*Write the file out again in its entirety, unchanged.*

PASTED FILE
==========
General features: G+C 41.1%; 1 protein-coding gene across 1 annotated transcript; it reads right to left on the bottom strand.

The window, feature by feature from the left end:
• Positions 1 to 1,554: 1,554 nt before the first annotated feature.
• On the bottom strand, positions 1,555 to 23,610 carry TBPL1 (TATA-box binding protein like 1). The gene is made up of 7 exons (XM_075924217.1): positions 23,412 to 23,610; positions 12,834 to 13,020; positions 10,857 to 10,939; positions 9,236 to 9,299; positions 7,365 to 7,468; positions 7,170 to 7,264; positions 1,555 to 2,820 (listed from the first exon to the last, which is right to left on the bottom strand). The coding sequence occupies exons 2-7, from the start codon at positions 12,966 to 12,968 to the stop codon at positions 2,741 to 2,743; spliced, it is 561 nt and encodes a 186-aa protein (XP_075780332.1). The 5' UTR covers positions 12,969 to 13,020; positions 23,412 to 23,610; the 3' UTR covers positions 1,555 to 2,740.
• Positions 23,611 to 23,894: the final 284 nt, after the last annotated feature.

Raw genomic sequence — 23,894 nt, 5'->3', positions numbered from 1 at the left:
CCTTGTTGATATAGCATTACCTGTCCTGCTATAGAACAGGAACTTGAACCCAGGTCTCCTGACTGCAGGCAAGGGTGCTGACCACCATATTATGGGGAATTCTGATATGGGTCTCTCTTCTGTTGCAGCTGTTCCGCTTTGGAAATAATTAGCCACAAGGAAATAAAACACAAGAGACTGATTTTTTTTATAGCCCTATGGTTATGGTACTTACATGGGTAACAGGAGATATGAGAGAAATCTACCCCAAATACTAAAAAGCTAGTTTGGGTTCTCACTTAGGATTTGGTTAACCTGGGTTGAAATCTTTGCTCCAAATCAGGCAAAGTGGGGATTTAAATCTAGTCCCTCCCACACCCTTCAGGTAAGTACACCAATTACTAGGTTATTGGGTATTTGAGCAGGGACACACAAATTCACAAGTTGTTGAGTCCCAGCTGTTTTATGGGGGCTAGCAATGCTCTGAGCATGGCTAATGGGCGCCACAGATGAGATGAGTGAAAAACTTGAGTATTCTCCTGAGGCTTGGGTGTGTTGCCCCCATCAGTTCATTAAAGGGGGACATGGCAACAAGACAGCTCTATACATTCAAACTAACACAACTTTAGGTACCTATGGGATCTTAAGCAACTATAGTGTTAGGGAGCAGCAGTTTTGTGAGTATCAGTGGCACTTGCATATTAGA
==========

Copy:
General features: G+C 41.1%; 1 protein-coding gene across 1 annotated transcript; it reads right to left on the bottom strand.

The window, feature by feature from the left end:
• Positions 1 to 1,554: 1,554 nt before the first annotated feature.
• On the bottom strand, positions 1,555 to 23,610 carry TBPL1 (TATA-box binding protein like 1). The gene is made up of 7 exons (XM_075924217.1): positions 23,412 to 23,610; positions 12,834 to 13,020; positions 10,857 to 10,939; positions 9,236 to 9,299; positions 7,365 to 7,468; positions 7,170 to 7,264; positions 1,555 to 2,820 (listed from the first exon to the last, which is right to left on the bottom strand). The coding sequence occupies exons 2-7, from the start codon at positions 12,966 to 12,968 to the stop codon at positions 2,741 to 2,743; spliced, it is 561 nt and encodes a 186-aa protein (XP_075780332.1). The 5' UTR covers positions 12,969 to 13,020; positions 23,412 to 23,610; the 3' UTR covers positions 1,555 to 2,740.
• Positions 23,611 to 23,894: the final 284 nt, after the last annotated feature.

Raw genomic sequence — 23,894 nt, 5'->3', positions numbered from 1 at the left:
CCTTGTTGATATAGCATTACCTGTCCTGCTATAGAACAGGAACTTGAACCCAGGTCTCCTGACTGCAGGCAAGGGTGCTGACCACCATATTATGGGGAATTCTGATATGGGTCTCTCTTCTGTTGCAGCTGTTCCGCTTTGGAAATAATTAGCCACAAGGAAATAAAACACAAGAGACTGATTTTTTTTATAGCCCTATGGTTATGGTACTTACATGGGTAACAGGAGATATGAGAGAAATCTACCCCAAATACTAAAAAGCTAGTTTGGGTTCTCACTTAGGATTTGGTTAACCTGGGTTGAAATCTTTGCTCCAAATCAGGCAAAGTGGGGATTTAAATCTAGTCCCTCCCACACCCTTCAGGTAAGTACACCAATTACTAGGTTATTGGGTATTTGAGCAGGGACACACAAATTCACAAGTTGTTGAGTCCCAGCTGTTTTATGGGGGCTAGCAATGCTCTGAGCATGGCTAATGGGCGCCACAGATGAGATGAGTGAAAAACTTGAGTATTCTCCTGAGGCTTGGGTGTGTTGCCCCCATCAGTTCATTAAAGGGGGACATGGCAACAAGACAGCTCTATACATTCAAACTAACACAACTTTAGGTACCTATGGGATCTTAAGCAACTATAGTGTTAGGGAGCAGCAGTTTTGTGAGTATCAGTGGCACTTGCATATTAGA